Over the next fifty years, I predict cancer will no longer be a dreaded disease. Currently our cells have lysosomes to digest foreign invaders. They also contain enzymes that can repair DNA. The body already has defenses in place to heal and protect. I believe researchers in this area will develop strategies that will help our healthy cells attack the cancer cells. Perhaps a drug or a method will direct our own lysosomes to attack the cancer cells and digest them. Then, any damaged areas can be repaired by our own enzymes. The body is capable. Engineers will lead the way in “instructing” our own cells to identify the cancer and eliminate it.
I imagine health care control will shift more to the patient with at home inventions created by engineers. For example, parents could use a futuristic machine (similar to an otoscope) to take a picture of the eardrum in a fussy child. This image would download wirelessly to their computer where medical software would confirm or deny an ear infection. If the computer confirmed an ear infection, then the software would electronically notify the pharmacy and the parent could pick up the prescription without ever having to take the sick child to the doctor. The advantage in this process is that the child would not have to leave the house. This eliminates exposure to additional germs at the doctor’s office, and the child would get additional rest at home.
Similarly, I envision software that can determine viral versus bacterial illnesses. A sick person could take a swab of saliva and place it inside a small device connected to their computer. The home computer would run a series of tests to determine if the illness was viral or bacterial. Then, the sick individual would know if they needed medication or just to treat the symptoms. I predict many engineering advances for health care will create affordable, at home diagnostic abilities. This will eliminate the need to leave home, wait in overcrowded doctors’ offices, and exposure to others. This will improve quality of life by freeing up time for both the patient and the doctor.
I also predict more advanced engineering work in the area of regenerating body parts. Genetic research is controversial and ethics need to be respected. I believe there will be advances in this area to help people. For example, if a patient lost a permanent tooth, a new tooth could be grown using their DNA. This would be life changing for burn victims, who could grow new skin using their own DNA. Also, severe cuts could be healed without scarring and surgery could be closed without scars. If a patient loses a kidney, a new one could be created without a donor so there would be no need for antirejection medications. This would save lives as well as improve the quality of life for many.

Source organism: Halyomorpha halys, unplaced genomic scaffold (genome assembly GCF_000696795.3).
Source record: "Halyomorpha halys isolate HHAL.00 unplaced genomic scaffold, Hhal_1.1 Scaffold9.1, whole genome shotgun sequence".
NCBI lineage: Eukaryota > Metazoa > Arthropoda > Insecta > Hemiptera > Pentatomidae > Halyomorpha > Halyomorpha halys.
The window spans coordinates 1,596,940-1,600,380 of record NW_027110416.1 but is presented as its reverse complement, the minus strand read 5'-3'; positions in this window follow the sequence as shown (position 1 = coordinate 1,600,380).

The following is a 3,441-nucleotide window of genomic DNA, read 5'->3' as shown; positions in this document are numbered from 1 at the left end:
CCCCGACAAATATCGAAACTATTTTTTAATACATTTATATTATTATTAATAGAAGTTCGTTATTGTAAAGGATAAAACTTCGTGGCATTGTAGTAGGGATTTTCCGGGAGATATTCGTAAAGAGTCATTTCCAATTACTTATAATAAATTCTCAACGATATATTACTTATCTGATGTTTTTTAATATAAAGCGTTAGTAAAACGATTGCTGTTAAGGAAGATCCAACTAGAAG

Engineering is such a broad and exciting field. It changes our world and improves our lives. Looking back over the past fifty years, engineering has created many tools that improve our healthcare. Machines such as the MRI have made diagnoses faster and less invasive. Robots can make smaller precise cuts that humans are not capable of. Mobility is improved by artificial body parts as well as higher functioning prosthesis. Many people are living longer and have a better quality of life due to advances in health influenced by various engineering disciplines.
Arthur C. Clarke once said “Any sufficiently advanced technology is indistinguishable from magic.” Every life that has been saved by medical advances knows the magic of engineering contributions. I cannot wait to see what the magic of engineering will bring for the medical community over the next fifty years.
The winners of the 2017 EngineerGirl Essay Contest have been announced! NAE President C. D. Mote, Jr. said, "Students’ devotion to protecting endangered animals is always inspiring to me, and their doing so through engineering, which is about solving problems of people and society, is doubly so. Congratulations to the winners!" Check out the link below to read the wonderful essays.